And of course your regularly conduct Opportunity, Territory, Win and Loss Reviews to beef up action plans and peg down what works and what doesn’t. Everything you learn from these reviews – the good, the bad and the ugly – gets translated into action and also stored in the Sales Knowledge Mine. The actions that “sound great, but don’t work” get avoided and the “counterintuitive gems” get implemented again and again. Concentrate on those 3 boxes around the lower right hand corner. (Do it!) Removes all the fluff from the concept of “coaching,” doesn’t it?

At the risk of going too “liberal artsy intellectual,” I’ll quote Oliver Wendell Holmes. “I would not give a fig for the simplicity this side of complexity, but I would give my life for the simplicity on the other side of complexity.” I think this flow chart qualifies as one that made it to “the other side of complexity.”

Think about it…

How many metrics does a sales manager need?

As a group, sales managers are not big on “managing by the numbers.” Only a very few use more than a half-dozen or so measurements to monitor the quality and effectiveness of sales performance. Most rely on two, revenue and profit. They are the ultimate indicators of success, right? Why would anyone need to know any more?

Consider this… Assume that you just “volunteered” to manage a little league baseball team. One of the first things you need to do is come up with a batting order. Lacking any information, your only choice is to list the names in random sequence. In other words, the success of your first management decision will be based purely on luck.

Now assume that you find a list of each kid’s batting average from last year. You now have a metric and can make a better batting order decision. For example, put the kid with the highest average first, second highest second, etc.

Next assume you also find each kid’s on-base percentage from last year. (This is different than batting average. In addition to actually getting a hit, a batter can get on base by drawing a walk, getting hit by a pitch, or due to error made by a fielder on the other team.) You can now make an even better batting order decision.

For example, put the kids with the three highest on-base percentages up to the plate first, second and third. Put the kid with the highest batting average up fourth. Doing so increases the odds that your best hitter will go to bat with three runners on base, thus increasing your odds of scoring more runs. One metric yields a better decision than no metrics. Two metrics yield a better decision than one.

The scenario can continue to change. What if you also knew each player’s stolen base percentage, runs-batted-in, extra-base-hit percentage, etc., etc., etc… Each additional metric enhances the manager’s ability to make a better decision.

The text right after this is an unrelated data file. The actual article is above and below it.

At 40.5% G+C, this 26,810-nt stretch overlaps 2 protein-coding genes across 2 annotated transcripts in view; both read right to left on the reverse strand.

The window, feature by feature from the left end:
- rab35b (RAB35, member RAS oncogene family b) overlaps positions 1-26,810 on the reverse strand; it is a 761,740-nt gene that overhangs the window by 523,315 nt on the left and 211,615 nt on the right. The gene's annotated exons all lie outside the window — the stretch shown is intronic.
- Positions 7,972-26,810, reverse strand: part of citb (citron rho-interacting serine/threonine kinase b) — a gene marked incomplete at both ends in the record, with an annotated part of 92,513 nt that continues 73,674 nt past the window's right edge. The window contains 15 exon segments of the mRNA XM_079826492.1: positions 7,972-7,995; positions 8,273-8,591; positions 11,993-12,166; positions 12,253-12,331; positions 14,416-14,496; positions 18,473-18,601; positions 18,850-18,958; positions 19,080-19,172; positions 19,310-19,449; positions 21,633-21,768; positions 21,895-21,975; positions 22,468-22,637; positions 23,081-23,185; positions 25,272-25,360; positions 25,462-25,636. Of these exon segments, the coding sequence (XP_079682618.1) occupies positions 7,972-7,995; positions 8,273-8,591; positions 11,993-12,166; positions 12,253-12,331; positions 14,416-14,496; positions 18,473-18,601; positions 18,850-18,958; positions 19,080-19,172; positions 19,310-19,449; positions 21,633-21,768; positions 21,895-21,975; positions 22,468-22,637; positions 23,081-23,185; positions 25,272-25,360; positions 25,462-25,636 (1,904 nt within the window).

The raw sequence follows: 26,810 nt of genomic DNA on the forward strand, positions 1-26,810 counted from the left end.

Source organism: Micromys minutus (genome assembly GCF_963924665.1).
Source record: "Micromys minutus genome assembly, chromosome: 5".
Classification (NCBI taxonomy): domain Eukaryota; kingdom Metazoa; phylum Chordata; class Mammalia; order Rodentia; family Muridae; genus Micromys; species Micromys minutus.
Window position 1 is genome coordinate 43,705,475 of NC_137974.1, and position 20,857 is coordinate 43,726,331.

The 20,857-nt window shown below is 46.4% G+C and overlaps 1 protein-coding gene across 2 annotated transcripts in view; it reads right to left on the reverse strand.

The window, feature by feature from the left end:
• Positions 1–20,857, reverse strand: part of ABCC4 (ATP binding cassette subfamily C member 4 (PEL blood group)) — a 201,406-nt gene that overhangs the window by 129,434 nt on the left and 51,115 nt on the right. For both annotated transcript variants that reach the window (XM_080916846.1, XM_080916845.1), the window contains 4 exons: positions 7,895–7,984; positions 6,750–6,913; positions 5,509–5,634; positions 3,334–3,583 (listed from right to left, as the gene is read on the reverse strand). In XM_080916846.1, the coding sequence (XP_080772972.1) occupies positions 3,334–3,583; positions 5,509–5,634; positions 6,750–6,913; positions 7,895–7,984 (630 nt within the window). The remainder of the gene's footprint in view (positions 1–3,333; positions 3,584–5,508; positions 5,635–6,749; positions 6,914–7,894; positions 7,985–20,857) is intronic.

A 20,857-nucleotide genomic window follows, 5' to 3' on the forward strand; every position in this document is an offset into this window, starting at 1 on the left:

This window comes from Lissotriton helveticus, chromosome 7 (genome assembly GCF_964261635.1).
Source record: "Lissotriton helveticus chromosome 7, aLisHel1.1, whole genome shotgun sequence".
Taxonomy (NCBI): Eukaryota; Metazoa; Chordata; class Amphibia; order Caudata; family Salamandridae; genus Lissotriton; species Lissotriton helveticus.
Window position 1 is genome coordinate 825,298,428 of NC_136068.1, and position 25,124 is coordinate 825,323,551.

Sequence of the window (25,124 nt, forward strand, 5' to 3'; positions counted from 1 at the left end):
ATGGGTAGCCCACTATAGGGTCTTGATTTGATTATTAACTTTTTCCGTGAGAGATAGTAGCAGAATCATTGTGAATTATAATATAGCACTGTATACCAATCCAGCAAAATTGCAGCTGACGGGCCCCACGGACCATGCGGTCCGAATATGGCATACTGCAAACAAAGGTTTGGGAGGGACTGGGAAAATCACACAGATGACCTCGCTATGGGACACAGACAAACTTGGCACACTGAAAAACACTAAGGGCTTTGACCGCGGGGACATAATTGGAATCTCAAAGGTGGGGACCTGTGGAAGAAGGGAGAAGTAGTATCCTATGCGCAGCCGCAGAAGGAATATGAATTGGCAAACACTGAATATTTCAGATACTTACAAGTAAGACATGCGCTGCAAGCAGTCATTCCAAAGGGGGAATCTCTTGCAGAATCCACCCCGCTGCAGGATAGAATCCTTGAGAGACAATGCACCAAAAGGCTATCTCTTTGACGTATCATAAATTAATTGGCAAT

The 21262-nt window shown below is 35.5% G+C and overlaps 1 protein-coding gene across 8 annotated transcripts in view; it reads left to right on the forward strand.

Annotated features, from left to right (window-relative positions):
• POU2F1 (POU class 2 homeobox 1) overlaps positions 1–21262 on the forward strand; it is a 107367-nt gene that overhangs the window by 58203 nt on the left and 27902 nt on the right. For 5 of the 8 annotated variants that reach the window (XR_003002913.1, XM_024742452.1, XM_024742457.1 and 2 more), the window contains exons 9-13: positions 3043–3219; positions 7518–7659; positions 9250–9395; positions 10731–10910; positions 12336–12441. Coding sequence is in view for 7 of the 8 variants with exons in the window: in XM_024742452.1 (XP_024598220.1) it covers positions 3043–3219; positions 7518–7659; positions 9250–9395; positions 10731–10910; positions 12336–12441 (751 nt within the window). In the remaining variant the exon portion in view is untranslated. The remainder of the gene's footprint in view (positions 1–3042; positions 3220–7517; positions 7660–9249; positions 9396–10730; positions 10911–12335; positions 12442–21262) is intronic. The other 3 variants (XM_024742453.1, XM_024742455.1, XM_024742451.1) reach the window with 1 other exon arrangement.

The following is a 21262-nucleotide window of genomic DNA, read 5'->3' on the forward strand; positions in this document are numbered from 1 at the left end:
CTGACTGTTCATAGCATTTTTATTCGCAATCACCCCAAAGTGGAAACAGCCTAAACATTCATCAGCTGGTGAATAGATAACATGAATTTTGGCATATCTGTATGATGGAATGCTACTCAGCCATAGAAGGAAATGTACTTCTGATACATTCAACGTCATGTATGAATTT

Shift gears and look at the big leagues.  Since the Oakland Athletics pioneered the use of metrics and statistical analysis back in 1999, their use has skyrocketed.  Over a 7 year period from ’99 through’05, Oakland won 658 games.  That’s 22 fewer than New York Yankees over the same period – essentially equivalent results.  In the same time frame, Oakland paid out a total of $295 million in player salaries.  The Yanks?  $965 million!!! Each win cost Oakland $448K.  Each win cost New York $1.4 million.  For the math challenged, a win for the Athletics cost 1/3 of what win cost the Yankees.  No wonder every Major League Baseball team now has a statistician on board.

Maybe there really is something to this managing by the numbers stuff… Maybe it even applies to sales… Maybe my competitors will continue to mange like little leaguers…  Sadly, maybe you will continue to manage like a little leaguer.

Think about it…

It Frustrates You And Annoys The Pig

As a guy who helps organizations design, implement and execute a sales process, I hear it all the time; “Don’t tell me how to do my job.”  It’s a hoot to watch the reaction when I reply, “I have no intention of even trying to do so.”

There’s no way an outside consultant, or even a VP of Sales for that matter, can tell an experienced rep how to do his or her job.  It’s like the old joke about trying to teach a pig to dance.  It frustrates you and annoys the pig.

Start with “what” and continuously improve the ‘how.”

There’s a better way to approach implementing a consistent sales process across an entire sales team and constantly making it better.  Start by defining the “what.”  It’s surprisingly easy to get a group of fiercely independent, strong ego sales types to agree on it.  It takes two or three serious debates, but group after group in industry after industry agrees on the same basic core process: